Investigations into intraspecific flower color variation are in their infancy (van der Kooi et al., 2019), and specific hypotheses relating perceived intraspecific variation in flower color to the interaction between pollinator visual systems and pollination systems have not yet been developed. While one might be tempted to hypothesize that a pollinator should perceive less color variation within plant species it pollinates, relative to variation perceived by a non-pollinator viewing the same species, this is unlikely to be uniformly true because of differences in overall visual acuity of different animal groups. Dimensionality (the number of receptor types) differs among pollinators. The linear separability of points in any colorspace will generally increase when projected into a higher-dimensional space (Cover, 1965), suggesting that perceived color differences will tend to increase with the number of available input channels. Thus, tetrachromatic birds should typically have finer spectral resolution than trichromatic bees, though taxon-specific variation in receptor sensitivities and post-receptor processing mean that bees can likely achieve finer discrimination than birds in certain regions within the UV-through-green wavelengths (Vorobyev, 1997; Dyer and Chittka, 2004; Caves et al., 2018). These considerations lead us to propose a distinct hypothesis: if pollinator-mediated stabilizing selection has been important in shaping flower color, a pollinator should perceive less color variation within plant species it pollinates, relative to species it does not pollinate (and thus has had no opportunity to shape). In terms of a dataset consisting of flower colors for populations of plant species pollinated by two different pollinator groups, this would manifest as perceived variation being a function of a visual space × pollination system interaction. Here, we test for such a pattern using 78 populations of 38 bee- and/or hummingbird-pollinated plant species from Colorado, United States. We use visual modeling of discrimination thresholds to estimate relative amounts of perceived color variation. Specifically, we hypothesize that bees should perceive less intrapopulation color variation in bee-pollinated (vs. bird-pollinated) plant species; and reciprocally, birds should perceive less intrapopulation color variation in bird-pollinated (vs. bee-pollinated) plant species.
Materials and Methods
The study was conducted in the Elk Mountains surrounding the Rocky Mountain Biological Laboratory (RMBL) in Gothic, CO, United States (N 38.95807°, W 106.98853°; elev. 2889 m). The area is topographically and biotically diverse (Zorio et al., 2016), with over 1000 species of flowering forbs and shrubs reported from a 10 km radius of RMBL1. Bees, flies and hummingbirds (Trochilidae) are the major pollinators in this ecosystem; hummingbirds are the only bird pollinators. Lepidopteran pollinators are present but less common (Miller, 1978; Moldenke and Lincoln, 1979; Campbell et al., 1998). Elevational gradients in flower color in this area have been previously described (Gray et al., 2018).
Study Species and Field Collection
During Summer 2019 (June 1st – August 12th), we opportunistically collected population-level samples from 78 populations of 38 flowering plant species (1–3 populations per species, mean = 2.1). Table 1 presents the species information. These species generally represented the commonly encountered bee- and bird-pollinated angiosperm forbs and shrubs of the area, but phylogenetic representation was broadened by typically limiting consideration to no more than two species per plant family. However, we targeted bird-pollinated species to increase their representation, since there are fewer bird-pollinated than insect-pollinated species in the area; this resulted in heavier sampling in certain families (e.g., Orobanchaceae; Table 1). In total we sampled from 20 families, with a mean of 1.9 and a range of 1–6 species per family (Table 1). For all species not readily identifiable in the field, one or more voucher specimens were deposited in the RMBL herbarium (specimen list available via soroherbaria.org with Asher K. Smith as collector and “RMBL” as institution).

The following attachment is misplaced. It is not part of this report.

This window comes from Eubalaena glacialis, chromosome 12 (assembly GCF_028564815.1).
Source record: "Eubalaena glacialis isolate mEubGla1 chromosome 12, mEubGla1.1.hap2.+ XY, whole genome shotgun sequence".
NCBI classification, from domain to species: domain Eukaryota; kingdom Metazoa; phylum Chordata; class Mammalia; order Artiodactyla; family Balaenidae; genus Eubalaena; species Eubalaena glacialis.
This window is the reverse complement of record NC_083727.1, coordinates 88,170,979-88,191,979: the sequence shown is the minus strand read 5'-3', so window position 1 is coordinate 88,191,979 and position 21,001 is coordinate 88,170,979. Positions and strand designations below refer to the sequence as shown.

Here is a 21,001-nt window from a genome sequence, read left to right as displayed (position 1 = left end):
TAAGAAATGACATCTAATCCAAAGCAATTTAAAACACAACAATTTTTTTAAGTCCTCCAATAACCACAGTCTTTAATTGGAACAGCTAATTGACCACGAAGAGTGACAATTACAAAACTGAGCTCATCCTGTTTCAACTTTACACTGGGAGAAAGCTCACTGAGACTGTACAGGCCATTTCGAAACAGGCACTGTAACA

Population-level samples consisted of an individual flower or inflorescence collected from each of 15 individual plants (1239 total individual plants sampled). For the family Asteraceae, an inflorescence is morphologically integrated to function as a single flower, and therefore we treat their inflorescences as “flowers.” Similarly, we collected inflorescences for species for which bracts contribute to showiness and pollinator attraction (e.g., the genus Castilleja). We defined populations spatially; we sampled a given species only from locations >1 km distant or at >100 m elevation change from other sampling areas and separated by areas where the species was not present.
Pollination System Classifications
To identify the pollinators for each of the 38 plant species, we conducted a literature review, supplemented with local natural history knowledge. Categorizations of the pollination system (“Bee,” “Bird,” “Bee/Fly,” “Bee/Bird,” and “Bee/Hawkmoth”) for each species and source citations are presented in Supplementary Appendix Table S2. Single categorizations (e.g., “Bee”) indicate species with a single expected dominant pollinator group, but do not preclude that other pollinator groups contribute in minor roles. Dual categorizations (e.g., “Bee/Fly”) denote a mixed pollination system where either there is no dominant group (e.g., ∼50:50 contributions by two groups), or that there is not enough resolution to identify the dominant group.